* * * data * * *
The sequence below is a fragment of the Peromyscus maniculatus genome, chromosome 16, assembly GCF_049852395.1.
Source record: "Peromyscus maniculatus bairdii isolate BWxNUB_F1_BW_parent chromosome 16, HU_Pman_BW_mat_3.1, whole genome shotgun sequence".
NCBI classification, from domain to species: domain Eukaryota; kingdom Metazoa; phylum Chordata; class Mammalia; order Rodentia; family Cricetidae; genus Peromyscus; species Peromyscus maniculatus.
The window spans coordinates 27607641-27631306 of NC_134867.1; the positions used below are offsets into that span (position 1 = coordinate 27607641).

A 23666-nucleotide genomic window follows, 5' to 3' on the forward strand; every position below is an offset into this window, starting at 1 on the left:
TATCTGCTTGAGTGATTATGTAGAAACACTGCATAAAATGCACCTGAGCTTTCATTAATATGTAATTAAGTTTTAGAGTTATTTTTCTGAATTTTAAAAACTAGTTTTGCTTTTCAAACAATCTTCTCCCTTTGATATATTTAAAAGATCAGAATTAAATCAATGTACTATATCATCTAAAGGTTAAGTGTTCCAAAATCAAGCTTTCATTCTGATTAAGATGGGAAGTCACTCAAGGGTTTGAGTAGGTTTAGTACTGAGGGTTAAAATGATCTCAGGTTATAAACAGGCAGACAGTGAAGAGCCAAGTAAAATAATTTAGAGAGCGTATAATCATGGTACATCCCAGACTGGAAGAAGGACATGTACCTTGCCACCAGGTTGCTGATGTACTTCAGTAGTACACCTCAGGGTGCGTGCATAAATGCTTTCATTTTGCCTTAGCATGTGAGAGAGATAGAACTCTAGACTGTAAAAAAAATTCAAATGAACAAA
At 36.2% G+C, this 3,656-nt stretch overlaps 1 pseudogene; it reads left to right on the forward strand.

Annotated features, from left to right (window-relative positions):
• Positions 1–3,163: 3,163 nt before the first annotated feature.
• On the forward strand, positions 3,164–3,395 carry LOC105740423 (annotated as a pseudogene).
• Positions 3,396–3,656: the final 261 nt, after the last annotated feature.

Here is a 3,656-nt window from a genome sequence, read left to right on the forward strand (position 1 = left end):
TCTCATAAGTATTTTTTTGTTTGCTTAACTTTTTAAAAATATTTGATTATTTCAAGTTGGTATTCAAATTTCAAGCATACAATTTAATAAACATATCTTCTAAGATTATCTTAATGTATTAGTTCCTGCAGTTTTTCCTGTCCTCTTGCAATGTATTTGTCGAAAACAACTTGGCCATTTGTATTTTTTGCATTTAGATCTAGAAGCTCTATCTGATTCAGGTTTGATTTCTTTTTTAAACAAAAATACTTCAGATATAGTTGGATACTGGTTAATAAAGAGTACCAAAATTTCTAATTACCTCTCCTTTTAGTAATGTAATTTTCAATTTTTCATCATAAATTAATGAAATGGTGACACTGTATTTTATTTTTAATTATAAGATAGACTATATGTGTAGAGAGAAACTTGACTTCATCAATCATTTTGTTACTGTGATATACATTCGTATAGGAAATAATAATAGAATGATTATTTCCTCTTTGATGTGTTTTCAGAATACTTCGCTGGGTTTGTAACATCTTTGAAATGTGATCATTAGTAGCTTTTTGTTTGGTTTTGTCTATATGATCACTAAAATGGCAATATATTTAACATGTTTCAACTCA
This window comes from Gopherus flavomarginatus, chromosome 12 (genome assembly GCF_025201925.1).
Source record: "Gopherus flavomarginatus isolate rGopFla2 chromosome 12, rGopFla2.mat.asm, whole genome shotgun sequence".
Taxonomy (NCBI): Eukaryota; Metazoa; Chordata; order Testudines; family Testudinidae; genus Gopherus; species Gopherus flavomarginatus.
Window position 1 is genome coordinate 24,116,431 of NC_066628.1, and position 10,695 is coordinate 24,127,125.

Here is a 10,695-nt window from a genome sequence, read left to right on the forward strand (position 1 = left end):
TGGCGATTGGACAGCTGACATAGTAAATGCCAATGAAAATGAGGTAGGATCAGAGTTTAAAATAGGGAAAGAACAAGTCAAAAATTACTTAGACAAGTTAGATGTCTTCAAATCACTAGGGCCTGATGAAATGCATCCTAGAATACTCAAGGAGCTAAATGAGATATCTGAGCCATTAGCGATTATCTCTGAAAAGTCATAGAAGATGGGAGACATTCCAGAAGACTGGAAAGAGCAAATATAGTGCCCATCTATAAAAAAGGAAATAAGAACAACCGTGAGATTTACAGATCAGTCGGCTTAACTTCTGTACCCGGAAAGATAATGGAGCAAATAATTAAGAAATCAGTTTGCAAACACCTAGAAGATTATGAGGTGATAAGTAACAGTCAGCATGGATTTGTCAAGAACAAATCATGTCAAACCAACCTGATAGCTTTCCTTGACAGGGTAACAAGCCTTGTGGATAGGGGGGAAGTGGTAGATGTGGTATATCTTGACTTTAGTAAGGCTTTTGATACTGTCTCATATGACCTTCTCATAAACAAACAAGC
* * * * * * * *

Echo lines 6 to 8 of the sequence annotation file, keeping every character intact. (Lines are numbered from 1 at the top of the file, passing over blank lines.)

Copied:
TATCTGCTTGAGTGATTATGTAGAAACACTGCATAAAATGCACCTGAGCTTTCATTAATATGTAATTAAGTTTTAGAGTTATTTTTCTGAATTTTAAAAACTAGTTTTGCTTTTCAAACAATCTTCTCCCTTTGATATATTTAAAAGATCAGAATTAAATCAATGTACTATATCATCTAAAGGTTAAGTGTTCCAAAATCAAGCTTTCATTCTGATTAAGATGGGAAGTCACTCAAGGGTTTGAGTAGGTTTAGTACTGAGGGTTAAAATGATCTCAGGTTATAAACAGGCAGACAGTGAAGAGCCAAGTAAAATAATTTAGAGAGCGTATAATCATGGTACATCCCAGACTGGAAGAAGGACATGTACCTTGCCACCAGGTTGCTGATGTACTTCAGTAGTACACCTCAGGGTGCGTGCATAAATGCTTTCATTTTGCCTTAGCATGTGAGAGAGATAGAACTCTAGACTGTAAAAAAAATTCAAATGAACAAA
At 36.2% G+C, this 3,656-nt stretch overlaps 1 pseudogene; it reads left to right on the forward strand.

Annotated features, from left to right (window-relative positions):